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W. R. Mayo is the publisher of Poesia, a quarterly of poetry and poetry reviews that originated out of Fayetteville, Arkansas and is the president of Delta House Publishing Company established in 2003. Delta House is also known as Indian Bay Press that publishes other independent publications of poetry and unrelated texts.
Its website address is

You are a lawyer by trade. Why poetry, and why Poesia?

I began writing poetry at a difficult time of my life perhaps as a way to work through it, and the romance of law if there is such a thing had long since left me. At the time Northwest Arkansas did not have an independent publication of poetry and poetry reviews apart from the University there, and I thought it was something both the community and I narcissistically needed. A long, painful and nightmarish relationship had ended, and in a sense Poesia saved me. As you know, publishing poetry is generally not a paying proposition, and is an expensive hobby, but has thus far been worth it.

When did you first begin writing poetry?

Not until much later in my life, say shortly before 40. Most everyone has some poetry in them, and it usually takes some catalyst to bring it out.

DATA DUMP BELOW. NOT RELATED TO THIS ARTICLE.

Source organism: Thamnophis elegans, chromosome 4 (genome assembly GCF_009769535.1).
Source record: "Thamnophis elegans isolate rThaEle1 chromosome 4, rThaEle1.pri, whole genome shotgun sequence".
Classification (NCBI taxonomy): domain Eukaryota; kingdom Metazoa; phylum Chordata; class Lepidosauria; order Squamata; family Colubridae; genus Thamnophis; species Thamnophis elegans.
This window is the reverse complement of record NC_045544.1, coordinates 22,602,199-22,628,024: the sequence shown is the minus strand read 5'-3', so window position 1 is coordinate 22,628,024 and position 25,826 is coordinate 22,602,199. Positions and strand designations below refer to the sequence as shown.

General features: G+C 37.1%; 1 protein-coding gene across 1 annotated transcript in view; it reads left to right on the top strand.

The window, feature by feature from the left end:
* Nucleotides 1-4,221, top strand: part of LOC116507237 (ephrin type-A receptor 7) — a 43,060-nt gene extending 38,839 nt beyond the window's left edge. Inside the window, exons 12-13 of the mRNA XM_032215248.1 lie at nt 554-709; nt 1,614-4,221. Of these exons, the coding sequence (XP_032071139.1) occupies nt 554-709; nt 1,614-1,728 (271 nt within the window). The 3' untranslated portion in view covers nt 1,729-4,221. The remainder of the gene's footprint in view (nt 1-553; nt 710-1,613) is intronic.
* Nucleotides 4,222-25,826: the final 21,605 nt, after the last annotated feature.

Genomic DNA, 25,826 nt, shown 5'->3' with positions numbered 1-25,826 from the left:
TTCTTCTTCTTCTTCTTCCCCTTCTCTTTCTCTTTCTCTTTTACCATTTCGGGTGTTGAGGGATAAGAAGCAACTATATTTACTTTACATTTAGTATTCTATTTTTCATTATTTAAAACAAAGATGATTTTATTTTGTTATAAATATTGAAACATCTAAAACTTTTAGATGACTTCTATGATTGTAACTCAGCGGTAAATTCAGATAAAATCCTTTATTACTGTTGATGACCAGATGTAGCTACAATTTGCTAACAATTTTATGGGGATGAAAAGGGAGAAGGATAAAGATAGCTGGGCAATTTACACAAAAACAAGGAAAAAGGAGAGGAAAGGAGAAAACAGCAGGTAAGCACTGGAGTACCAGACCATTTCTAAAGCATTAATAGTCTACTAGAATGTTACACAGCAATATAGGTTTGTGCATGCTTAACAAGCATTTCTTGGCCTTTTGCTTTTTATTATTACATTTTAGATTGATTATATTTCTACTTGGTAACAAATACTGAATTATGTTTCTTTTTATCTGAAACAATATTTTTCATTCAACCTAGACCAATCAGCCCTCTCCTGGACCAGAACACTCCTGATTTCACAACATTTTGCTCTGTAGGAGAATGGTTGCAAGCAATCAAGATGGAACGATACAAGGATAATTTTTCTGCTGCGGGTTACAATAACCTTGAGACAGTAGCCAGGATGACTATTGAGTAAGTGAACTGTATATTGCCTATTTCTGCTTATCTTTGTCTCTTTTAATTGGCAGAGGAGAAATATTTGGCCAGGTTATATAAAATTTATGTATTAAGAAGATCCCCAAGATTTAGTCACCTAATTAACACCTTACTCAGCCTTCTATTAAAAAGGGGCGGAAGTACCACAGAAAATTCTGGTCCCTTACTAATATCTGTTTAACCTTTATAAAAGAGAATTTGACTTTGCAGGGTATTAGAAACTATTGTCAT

Such as?

It is different for everyone. I can only speak for myself. Poetry does not come to me freely. I cannot even say what brings inspiration to me, however it seems to surface only when I am drunk or depressed. I have not written much poetry lately.

What is your opinion of the state of poetry? Is it dead?

Poetry is not dead, nor even dying although its demise has been a popular subject over the last fifty years. Its audience certainly seems to be shrinking, and for the independent small press there is a constant battle to keep poetry from becoming a mere academic exercise. Once our post graduate educational institutions began attempting to make poetry a profession, the culture surrounding poetry by its nature has limited its audience.